Mr. Hoban: I note the flexibility that amendment 298 will give. The guidance suggests that the senior accounting officer could be based outside the UK. If they are, will they still be liable for the penalty regime that schedule 46 will introduce?
Sarah McCarthy-Fry: It is my understanding that if the company is based in the UK, it is liable for the penalty regime. The exclusion was for foreign companies based outside the UK. My understanding is that a UK-based company that chooses to have a senior accounting officer based outside the UK will still be liable. I will check that to ensure that I understand correctly.
Amendment 65 would go against the trend of the representations from business by narrowing the field of possible candidates to carry out the functions of senior accounting officer. Businesses consistently ask for flexibility and the Government are happy to provide it, as long as the person appointed to be senior accounting officer is appropriately qualified to carry out the role. I therefore ask the Committee to reject that amendment.
I look forward to the debate on this group of amendments. When I sum up, I hope to respond to the points hon. Gentleman raised in his interventions.
Mr. Hoban: It is a pleasure to serve under your chairmanship this morning, Mr. Atkinson.
I welcome my neighbour, the hon. Member for Portsmouth, North, to her new role. As I said last week, we have got used to seeing press releases from the Department for Children, Schools and Families with the Minister’s name attached rebadged as reports in the Portsmouth Evening News. I am looking forward to seeing Treasury press releases on foreign exchange reserves and new appointments to the Monetary Policy Committee being rebadged in that way. It will be interesting to see what coverage such matters get in that august journal.
Mr. Field: Given the longevity of the Minister’s predecessor, a week or a month may be a long time. Indeed, a day is a long time in the hot seat of Exchequer Secretary.
Mr. Hoban: In the week that the hon. Lady was a Minister in the Department for Communities and Local Government, I did not spot a DCLG press release being rebadged for the occasion.
Sarah McCarthy-Fry: Oh, it was.
Mr. Hoban: The hon. Lady clearly got the press machine working. Perhaps she is so keen to get those press releases in the local paper because they might affect her longevity in the post.
I am mindful of your strictures, Mr. Atkinson, that there was a long stand part debate on clause 92 in Committee of the whole House. The amendments flow from that debate. There was wide concern across professional and business bodies about the scope of schedule 46 and the need to restrict it. The amendments reflect those concerns and it is good that the Government listened to them. It would have been better still had the Government consulted on the matter first, rather than put the schedule in the Bill and then table the amendments. The amendments will change the schedule significantly and they reflect the concerns that were raised.
HMRC desires to improve its relationship with large businesses. A conclusion of the Varney report of 2006 on that matter was that there should be clarity through effective consultation and dialogue. If HMRC and the Treasury had embraced that conclusion, they would not have had to table so many amendments to restrict the nature of large groups.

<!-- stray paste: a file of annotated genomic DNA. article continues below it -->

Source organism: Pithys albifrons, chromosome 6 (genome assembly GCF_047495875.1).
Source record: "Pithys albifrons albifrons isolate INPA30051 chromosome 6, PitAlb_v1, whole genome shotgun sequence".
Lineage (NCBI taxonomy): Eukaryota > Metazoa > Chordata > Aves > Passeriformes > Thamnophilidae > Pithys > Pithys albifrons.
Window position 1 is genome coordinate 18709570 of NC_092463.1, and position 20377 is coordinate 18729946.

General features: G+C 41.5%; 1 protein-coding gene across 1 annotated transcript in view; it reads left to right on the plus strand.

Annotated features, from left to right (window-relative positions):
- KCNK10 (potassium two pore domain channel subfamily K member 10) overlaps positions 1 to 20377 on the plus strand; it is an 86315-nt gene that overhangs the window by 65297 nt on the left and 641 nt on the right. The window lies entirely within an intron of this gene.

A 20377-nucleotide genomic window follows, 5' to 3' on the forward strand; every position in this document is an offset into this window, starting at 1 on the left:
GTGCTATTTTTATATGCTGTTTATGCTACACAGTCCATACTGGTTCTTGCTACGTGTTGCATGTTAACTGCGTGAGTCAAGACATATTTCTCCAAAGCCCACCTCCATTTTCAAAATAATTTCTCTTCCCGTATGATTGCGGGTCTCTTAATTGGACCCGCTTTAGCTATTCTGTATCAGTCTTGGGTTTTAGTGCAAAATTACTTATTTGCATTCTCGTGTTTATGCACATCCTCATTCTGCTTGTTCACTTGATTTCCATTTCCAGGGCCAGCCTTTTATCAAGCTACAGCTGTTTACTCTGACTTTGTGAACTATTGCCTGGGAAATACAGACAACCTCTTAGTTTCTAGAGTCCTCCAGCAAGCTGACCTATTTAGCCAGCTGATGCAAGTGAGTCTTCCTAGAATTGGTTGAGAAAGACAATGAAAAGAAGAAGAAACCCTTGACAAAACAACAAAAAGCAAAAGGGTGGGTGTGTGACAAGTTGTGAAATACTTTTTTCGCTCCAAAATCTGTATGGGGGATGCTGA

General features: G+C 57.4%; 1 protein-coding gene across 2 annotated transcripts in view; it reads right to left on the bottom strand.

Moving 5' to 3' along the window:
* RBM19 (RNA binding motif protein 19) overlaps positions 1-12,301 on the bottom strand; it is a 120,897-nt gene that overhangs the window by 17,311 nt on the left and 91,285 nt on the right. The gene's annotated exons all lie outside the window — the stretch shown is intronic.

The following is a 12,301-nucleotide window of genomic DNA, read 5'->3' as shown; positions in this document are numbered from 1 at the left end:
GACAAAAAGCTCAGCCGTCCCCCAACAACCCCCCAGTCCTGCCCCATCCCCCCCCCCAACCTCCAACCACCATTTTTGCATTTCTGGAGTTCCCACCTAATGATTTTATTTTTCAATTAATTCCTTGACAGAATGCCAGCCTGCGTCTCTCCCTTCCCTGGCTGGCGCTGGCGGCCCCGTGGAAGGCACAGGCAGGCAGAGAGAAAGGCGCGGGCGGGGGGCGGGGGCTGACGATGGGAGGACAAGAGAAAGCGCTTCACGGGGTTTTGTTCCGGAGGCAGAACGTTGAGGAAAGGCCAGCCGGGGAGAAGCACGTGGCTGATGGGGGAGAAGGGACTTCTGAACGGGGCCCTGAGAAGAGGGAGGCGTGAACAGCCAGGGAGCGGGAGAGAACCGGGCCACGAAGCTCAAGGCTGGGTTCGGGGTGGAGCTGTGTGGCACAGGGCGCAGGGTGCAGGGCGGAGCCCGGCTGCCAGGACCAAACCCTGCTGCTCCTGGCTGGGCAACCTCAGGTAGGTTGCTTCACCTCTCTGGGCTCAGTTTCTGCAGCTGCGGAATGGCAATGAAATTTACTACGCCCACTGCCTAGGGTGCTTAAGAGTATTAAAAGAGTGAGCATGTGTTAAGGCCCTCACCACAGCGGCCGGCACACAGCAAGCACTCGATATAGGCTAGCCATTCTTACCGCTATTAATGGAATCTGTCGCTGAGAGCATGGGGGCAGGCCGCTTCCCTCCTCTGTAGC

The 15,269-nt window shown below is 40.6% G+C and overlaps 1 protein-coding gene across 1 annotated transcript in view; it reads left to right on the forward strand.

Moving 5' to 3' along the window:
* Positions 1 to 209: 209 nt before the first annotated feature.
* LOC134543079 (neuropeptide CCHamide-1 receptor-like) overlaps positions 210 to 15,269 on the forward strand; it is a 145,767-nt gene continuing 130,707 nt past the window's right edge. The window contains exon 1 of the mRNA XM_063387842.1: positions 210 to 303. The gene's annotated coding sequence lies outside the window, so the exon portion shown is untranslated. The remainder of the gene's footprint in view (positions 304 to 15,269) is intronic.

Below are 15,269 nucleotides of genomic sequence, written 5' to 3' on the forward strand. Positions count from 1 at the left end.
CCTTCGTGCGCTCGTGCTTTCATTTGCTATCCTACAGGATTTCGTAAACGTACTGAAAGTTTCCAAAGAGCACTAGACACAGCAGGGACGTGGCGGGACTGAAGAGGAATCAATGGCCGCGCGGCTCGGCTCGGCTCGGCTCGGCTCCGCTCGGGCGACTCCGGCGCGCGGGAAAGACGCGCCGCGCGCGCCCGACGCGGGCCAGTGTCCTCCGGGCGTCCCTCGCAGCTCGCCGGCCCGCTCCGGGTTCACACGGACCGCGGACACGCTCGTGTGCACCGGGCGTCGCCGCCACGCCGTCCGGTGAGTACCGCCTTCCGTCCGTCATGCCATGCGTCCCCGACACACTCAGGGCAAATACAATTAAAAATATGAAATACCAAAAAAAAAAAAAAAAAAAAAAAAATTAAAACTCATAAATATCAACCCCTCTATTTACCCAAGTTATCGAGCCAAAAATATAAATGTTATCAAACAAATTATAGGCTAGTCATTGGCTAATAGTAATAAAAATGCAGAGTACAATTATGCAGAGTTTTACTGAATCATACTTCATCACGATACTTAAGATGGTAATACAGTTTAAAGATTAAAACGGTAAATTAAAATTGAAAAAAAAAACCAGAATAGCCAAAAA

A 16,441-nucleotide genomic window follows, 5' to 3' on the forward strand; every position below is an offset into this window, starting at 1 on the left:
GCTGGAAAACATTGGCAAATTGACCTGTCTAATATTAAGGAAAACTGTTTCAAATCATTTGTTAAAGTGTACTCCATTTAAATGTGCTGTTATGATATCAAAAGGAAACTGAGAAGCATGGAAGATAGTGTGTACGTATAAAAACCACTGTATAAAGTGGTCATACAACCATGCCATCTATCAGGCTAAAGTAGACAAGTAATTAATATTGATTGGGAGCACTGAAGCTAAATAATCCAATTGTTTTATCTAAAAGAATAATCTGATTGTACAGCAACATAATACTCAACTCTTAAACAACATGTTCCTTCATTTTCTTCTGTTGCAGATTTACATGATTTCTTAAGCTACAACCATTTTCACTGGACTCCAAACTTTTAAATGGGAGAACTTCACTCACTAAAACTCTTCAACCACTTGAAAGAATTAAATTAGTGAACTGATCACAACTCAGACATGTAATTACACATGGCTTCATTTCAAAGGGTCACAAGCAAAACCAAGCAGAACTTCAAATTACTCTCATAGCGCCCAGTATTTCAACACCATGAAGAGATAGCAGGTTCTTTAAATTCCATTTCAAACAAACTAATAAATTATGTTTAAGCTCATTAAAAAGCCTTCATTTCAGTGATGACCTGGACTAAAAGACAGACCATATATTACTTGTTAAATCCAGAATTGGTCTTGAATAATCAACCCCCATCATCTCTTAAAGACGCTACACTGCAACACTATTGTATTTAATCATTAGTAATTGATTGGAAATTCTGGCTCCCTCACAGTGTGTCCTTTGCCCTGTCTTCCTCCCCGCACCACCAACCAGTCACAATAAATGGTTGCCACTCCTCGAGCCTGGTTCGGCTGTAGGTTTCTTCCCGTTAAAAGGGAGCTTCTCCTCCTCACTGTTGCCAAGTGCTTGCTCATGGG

I will deal first with amendment 65. The Minister referred to the representation that HMRC received from business organisations that were supportive of the concept that it should be directors or officers of companies that were senior accounting officers. I argue in amendment 65 that a senior accounting officer should be a director of a company. The Government did not acknowledge in their review the representation from the hon. Member for Coventry, North-West (Mr. Robinson), who was Paymaster General and who played a pivotal role in determining how tax law developed at the start of the Government’s first term in office. In the debate had on the floor of the House, it became clear that the hon. Gentleman’s approach to tax law was, “Bung it in the Finance Bill and amend it in Committee.”—a practice to which the Government seem to have returned with schedule 46. He said that it should be a director who took responsibility:
“The point of the person being on the board, as opposed to being an officer, is that being on the board carries certain specific personal liabilities. The chief financial officer or the person with tax responsibilities might in many cases be taken off the board precisely so that they avoid that sort of responsibility, which a directorship carries with it.”—[Official Report, 13 May 2009; Vol. 492, c. 885.]
The Financial Secretary did say that he would look at that important point. Why did the Government ignore it?
There is an issue for directors in that they have particular responsibility for the stewardship of a business. We have seen that a lot over the past weeks and months. There are obligations that go with being a board director and one would expect the senior accounting officer of a company of the relevant size and status to be a director. It would be very odd for such a company not to have a finance director. A senior accounting officer always being a board member tightens up the measure and focuses responsibilities on the board. It is important, and the Minister may say that professional bodies have argued for flexibility but sometimes Parliament needs to take a view. I am pleased that the hon. Member for Coventry, North-West and I seem to share a common view on the matter.